Antidote for alcohol intoxication on the horizon - researchers

By Cassandra Mason

The findings have been published in the peer-reviewed journal Nature Nanotechnology. Photo / Thinkstock
The findings have been published in the peer-reviewed journal Nature Nanotechnology. Photo / Thinkstock

A recent scientific discovery could lead to an antidote for alcohol intoxication, researchers believe.

Yunfeng Lu, a professor of chemical and biomolecular engineering at UCLA's Henry Samueli School of Engineering and Applied Science, and his colleagues have created a nanocapsule containing two complementary enzymes which speed up the elimination of alcohol from the body.

Their findings have been published in the peer-reviewed journal Nature Nanotechnology.

The capsule's contents essentially process alcohol the way the liver does.

Mr Lu, the principal investigator, said the enzyme combination could be ingested as a pill, chemically altering alcohol in the digestive system, even as the liver does its work. "The pill acts in a way extremely similar to the way your liver does," Mr Lu said.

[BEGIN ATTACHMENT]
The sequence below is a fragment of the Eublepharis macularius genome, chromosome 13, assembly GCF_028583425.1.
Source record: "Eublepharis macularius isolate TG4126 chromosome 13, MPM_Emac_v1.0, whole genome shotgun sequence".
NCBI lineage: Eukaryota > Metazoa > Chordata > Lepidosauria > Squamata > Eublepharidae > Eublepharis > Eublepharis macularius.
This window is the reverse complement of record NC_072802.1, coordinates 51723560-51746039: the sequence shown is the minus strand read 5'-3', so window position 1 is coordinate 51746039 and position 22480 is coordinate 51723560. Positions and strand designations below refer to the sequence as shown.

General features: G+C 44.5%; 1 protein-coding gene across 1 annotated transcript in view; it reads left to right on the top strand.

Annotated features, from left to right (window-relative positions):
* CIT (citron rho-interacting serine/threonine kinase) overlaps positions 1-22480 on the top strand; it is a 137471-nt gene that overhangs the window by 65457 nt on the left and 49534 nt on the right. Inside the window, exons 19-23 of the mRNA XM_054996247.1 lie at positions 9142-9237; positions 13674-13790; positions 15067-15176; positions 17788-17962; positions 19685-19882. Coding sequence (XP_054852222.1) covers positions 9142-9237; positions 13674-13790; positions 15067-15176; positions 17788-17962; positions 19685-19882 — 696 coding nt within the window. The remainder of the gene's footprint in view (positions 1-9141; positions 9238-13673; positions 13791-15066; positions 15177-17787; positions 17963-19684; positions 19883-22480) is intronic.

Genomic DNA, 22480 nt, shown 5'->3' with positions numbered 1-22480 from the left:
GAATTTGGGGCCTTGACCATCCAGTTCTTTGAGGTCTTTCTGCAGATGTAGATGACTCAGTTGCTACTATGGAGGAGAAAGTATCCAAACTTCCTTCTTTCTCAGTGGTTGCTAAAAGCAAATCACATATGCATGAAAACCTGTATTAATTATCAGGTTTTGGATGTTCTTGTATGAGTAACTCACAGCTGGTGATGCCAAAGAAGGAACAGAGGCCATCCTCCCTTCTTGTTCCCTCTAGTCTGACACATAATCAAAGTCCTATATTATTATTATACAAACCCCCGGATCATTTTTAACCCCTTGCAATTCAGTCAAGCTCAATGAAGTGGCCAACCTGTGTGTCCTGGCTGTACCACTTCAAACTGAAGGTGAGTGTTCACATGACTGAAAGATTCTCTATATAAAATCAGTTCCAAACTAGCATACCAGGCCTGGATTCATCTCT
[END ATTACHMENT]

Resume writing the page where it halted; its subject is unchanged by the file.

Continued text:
"With further research, this discovery could be used as a preventative measure or antidote for alcohol intoxication."

Traditionally, natural enzymes in the body often work together to transform molecules or eliminate toxins.

The study brought together two of these enzymes to mimic the natural process.

One of these enzymes promoted the oxidisation of alcohol but also produced hydrogen peroxide, which is toxic. To offset this, Mr Lu's team placed alongside it another type of enzyme, which decomposes hydrogen peroxide into water and oxygen.

In tandem, the two enzymes effectively removed alcohol, the researchers found.

The enzymes were then placed in a polymer capsule only one nanometre thick - about 100,000 thinner than a strand of human hair - for protection, permitting the enzymes to freely enter alcohol molecules together.

The nanocapsule was tested on a mouse to see how well the "antidote" would work following alcohol consumption.

The results showed the blood levels in mice that were tested with the nanocapsule fell much quicker than those that were not.

Blood levels in the antidote group were found to be 15.8 per cent lower than the control group after 45 minutes, 26. 1 per cent lower after 90 minutes and 34.7 per cent lower after three hours.

"Considering the vast library of enzymes that are currently or potentially available, novel classes of enzyme nanocomplexes could be built for a broad range of applications," the researchers said.

- nzherald.co.nz

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